After more than six years in development, and hundreds of public comment letters on two different proposed versions, the SEC approved a revised Discovery Guide applicable to customer cases in FINRA securities arbitration. FINRA is one of the few arbitration forums mandating automatic production of “presumptively discoverable” documents and information in arbitrations brought by customers against their brokers and brokerage firms. In 1999, FINRA’s predecessor, NASD, created the original fourteen separate claim-specific lists of presumptively discoverable material, in the oft-cited Notice to Members 99-90. After a few years of experience with the lists, both customer and industry counsel sought reform, as both sides perceived the lists either too broad or too limiting, depending on the category and the client. Balancing the parties’ needs for relevant documents with the burdens of production proved challenging for FINRA. Its first attempt at reform was met with considerable criticism from both customers’ and brokerage firm lawyers. Last summer, it proposed another version of a revised Discovery Guide which simplifies the fourteen lists to two: documents that customers must approve in all cases and documents that industry parties must produce in all cases. Beyond those items discoverable in all customer cases, FINRA leaves arbitrators with considerable discretion to decide discovery disputes revolving around requests for documents not specifically identified on the lists.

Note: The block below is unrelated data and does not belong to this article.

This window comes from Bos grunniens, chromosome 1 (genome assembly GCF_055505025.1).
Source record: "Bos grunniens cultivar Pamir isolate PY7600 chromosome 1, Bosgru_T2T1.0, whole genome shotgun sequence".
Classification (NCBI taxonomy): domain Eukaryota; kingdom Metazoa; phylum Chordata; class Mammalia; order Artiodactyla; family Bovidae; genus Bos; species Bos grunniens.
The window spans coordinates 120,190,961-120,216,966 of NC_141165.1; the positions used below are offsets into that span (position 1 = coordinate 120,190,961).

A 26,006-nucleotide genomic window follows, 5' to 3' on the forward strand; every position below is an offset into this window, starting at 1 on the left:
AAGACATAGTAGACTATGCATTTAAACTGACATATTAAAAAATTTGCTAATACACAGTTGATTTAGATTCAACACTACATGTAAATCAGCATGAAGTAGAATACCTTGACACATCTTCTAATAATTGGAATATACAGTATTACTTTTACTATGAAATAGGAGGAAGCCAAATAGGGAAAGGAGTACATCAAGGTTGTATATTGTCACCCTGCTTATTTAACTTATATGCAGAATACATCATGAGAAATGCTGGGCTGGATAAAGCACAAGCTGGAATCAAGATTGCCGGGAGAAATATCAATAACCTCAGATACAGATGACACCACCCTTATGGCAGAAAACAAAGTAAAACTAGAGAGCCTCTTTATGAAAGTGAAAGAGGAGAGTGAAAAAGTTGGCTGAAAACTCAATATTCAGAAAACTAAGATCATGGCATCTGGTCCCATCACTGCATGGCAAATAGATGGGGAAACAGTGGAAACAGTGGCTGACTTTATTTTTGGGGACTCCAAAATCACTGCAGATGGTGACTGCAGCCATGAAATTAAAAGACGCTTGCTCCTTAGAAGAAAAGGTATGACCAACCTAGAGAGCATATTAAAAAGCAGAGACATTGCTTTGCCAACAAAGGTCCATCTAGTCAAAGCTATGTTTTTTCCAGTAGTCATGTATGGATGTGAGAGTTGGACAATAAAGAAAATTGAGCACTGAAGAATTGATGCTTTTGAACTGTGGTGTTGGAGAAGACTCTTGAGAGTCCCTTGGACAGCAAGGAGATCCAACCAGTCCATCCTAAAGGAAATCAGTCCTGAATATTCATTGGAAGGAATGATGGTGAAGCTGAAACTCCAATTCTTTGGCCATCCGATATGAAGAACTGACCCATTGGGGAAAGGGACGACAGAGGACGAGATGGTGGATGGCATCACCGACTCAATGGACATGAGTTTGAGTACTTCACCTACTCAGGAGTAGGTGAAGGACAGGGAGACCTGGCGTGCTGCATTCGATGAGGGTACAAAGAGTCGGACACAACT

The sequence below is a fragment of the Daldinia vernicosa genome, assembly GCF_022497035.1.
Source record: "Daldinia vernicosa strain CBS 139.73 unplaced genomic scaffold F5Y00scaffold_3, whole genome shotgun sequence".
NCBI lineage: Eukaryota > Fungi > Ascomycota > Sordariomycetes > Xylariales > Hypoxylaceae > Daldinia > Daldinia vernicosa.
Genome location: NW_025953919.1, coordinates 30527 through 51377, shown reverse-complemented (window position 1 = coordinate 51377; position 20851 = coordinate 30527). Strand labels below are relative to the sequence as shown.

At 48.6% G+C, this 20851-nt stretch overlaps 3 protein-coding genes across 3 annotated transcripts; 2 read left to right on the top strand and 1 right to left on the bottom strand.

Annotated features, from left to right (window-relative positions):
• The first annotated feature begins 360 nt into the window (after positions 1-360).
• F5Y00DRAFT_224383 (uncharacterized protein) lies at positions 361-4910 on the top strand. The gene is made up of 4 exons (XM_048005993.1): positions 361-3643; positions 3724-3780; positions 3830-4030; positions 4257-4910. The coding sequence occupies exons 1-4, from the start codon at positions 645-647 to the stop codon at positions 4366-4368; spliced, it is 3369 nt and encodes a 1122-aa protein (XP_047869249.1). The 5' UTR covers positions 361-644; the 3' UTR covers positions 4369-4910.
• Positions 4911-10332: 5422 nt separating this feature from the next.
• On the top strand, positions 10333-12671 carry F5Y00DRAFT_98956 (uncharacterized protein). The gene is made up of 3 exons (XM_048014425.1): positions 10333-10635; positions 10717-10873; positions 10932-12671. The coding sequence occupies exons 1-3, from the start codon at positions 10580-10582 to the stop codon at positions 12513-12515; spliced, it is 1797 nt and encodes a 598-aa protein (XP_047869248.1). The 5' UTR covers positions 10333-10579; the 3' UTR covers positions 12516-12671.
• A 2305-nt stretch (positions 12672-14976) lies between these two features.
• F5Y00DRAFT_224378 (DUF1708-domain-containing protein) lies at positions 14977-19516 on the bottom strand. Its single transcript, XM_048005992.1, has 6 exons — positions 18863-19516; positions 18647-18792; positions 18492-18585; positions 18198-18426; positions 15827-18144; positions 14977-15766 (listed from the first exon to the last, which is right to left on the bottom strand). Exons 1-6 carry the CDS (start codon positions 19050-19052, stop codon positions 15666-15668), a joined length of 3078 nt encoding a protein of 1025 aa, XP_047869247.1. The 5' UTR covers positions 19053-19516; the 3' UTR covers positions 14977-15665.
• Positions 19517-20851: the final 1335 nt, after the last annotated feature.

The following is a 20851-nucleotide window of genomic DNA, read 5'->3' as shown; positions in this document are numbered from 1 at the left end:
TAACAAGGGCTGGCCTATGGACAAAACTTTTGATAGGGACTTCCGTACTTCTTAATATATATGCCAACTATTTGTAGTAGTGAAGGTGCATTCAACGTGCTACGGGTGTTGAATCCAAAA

Anticipating criticism and unanticipated consequences of the revised Discovery Guide from the outset of its implementation, FINRA committed to establishing a Discovery Task Force six months after the new Guide is in effect to review how it is working. The 55 comment letters to this version already filed and FINRA’s response letter to those comments already provide plenty of work for the Task Force to tackle. While FINRA’s six-year effort to address parties’ frustrations with the old Guide is laudable, it ultimately may prove impossible to create a new Guide that satisfies all of its constituencies.
The SEC’s approval order appears on its website here, and it will be published in the Federal Register shortly.